The International Consortium on Agricultural Biotechnology Research (ICABR)
Market Structure in Biotechnology: Implications for Long-Run Comparative Advantage
Brian F. Lavoie, Ian M. Sheldon, The Ohio State University
Lavoie and Sheldon (AgribusinessAn International Journal, 2000) have advanced the hypothesis that US comparative advantage in biotechnology can be explained by sources of heterogeneity within the biotechnology R&D investment process. Using the real options theory, they show how these sources of heterogeneity could translate into the emergence of the US as the dominant presence in the biotechnology industry, as measured at the aggregate industry level.
Analysis of long-term comparative advantage in biotechnology requires explicit consideration of market structure. The biotechnology industry is populated with two types of firms: start-ups and multinationals. Start-ups are small, un-diversified firms whose capital is obtained from external sources; multinationals are large, diversified firms with access to internally generated capital. In general, start-ups were the earliest entrants to the biotechnology industry, followed by entry of the multinationals, who are currently initiating consolidation in the industry through the acquisition of established start-ups and other multinationals.
The asymmetric entry strategies adopted by start-ups and multinationals can be analyzed using the real options framework. Specifically, we can consider a scenario where at time t, a start-up and a multinational each acquire the opportunity (the option) to invest in a biotechnology R&D program. Empirical observation suggests that, on average, start-ups exercise their investment option earlier than multinationals. The objective of this paper is to explain this investment behavior, and to examine its consequences for the long-term pattern of international specialization in biotechnology.
We construct a real options model to represent the investment process faced by biotechnology start-ups and multinationals. Using this framework, we investigate the maintained hypothesis that biotechnology start-ups invest earlier than multinationals. In particular, we argue that start-ups invest first, and the success/failure of their investment activity is monitored by the multinationals. The performance of the start-ups is the criterion by which the multinationals evaluate the decision whether or not to exercise their option to invest in biotechnology, either by direct investment in biotechnology R&D or through acquisition of an established firm.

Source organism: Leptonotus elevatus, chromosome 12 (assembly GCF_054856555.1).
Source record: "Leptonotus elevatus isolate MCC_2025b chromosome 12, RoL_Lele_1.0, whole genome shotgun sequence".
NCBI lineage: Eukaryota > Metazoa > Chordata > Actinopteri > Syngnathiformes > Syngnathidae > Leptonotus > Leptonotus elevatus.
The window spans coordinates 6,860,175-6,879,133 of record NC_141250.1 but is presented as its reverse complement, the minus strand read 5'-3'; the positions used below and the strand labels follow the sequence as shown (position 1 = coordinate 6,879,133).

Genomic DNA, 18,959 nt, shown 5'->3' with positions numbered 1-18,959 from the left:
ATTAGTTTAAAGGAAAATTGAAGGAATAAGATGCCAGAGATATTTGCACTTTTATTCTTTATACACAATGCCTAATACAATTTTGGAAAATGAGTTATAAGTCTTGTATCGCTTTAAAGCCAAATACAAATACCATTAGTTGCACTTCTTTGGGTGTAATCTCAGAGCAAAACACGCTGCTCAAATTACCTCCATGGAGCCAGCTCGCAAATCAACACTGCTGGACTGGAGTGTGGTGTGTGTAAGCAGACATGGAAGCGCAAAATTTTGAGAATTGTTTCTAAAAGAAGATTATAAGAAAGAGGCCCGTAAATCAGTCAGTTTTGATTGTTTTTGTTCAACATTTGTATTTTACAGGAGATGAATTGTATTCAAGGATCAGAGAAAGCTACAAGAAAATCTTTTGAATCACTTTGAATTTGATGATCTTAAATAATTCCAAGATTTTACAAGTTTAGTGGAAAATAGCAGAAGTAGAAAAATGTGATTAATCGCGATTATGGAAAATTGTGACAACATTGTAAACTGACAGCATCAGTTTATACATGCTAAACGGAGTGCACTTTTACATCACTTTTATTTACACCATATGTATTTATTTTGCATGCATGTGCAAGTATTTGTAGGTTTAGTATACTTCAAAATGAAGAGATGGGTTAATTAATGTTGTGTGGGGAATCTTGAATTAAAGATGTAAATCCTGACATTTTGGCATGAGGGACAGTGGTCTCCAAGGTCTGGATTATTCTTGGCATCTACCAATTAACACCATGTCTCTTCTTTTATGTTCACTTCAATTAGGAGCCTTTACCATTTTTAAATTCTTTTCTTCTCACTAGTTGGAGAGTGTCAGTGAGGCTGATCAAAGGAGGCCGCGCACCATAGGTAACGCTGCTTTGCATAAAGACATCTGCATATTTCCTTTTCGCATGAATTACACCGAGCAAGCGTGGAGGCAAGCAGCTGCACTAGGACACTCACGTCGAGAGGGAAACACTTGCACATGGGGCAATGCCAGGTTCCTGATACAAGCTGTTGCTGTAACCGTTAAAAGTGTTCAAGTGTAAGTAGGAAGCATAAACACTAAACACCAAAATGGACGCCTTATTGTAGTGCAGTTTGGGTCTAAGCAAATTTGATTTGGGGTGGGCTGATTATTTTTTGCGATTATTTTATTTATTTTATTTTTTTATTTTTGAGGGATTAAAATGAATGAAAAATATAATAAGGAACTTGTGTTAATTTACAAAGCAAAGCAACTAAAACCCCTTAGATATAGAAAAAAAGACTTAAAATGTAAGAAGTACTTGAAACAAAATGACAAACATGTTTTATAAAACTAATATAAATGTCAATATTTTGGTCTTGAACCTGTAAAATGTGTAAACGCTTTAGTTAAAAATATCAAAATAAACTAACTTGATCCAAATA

Using industry data and dynamic stochastic simulation methods, we use the real options formulation of biotechnology investment to investigate the evolution of comparative advantage in biotechnology. Competition for external investment capital causes the early entry of start-ups relative to the multinationals. As a result, comparative advantage in biotechnology is determined by factors within the biotechnology R&D investment process. The sources of comparative advantage relevant at this formative stage of the biotechnology industry favor the US, resulting in an industry dominated by US start-ups. Multinationals delay investment in order to observe the performance of the start-ups; their lagged entry into the industry initiates a process of consolidation, marked by the increasing presence of multinationals relative to start-ups. This suggests that as the biotechnology industry matures, long-term comparative advantage may be determined by more traditional factors as described in the literature on multinationals. Our computer simulation suggests that the US dominance of biotechnology established by the start-ups may suffer gradual erosion by the lagged entry of multinationals, and an increased presence of non-US biotechnology firms.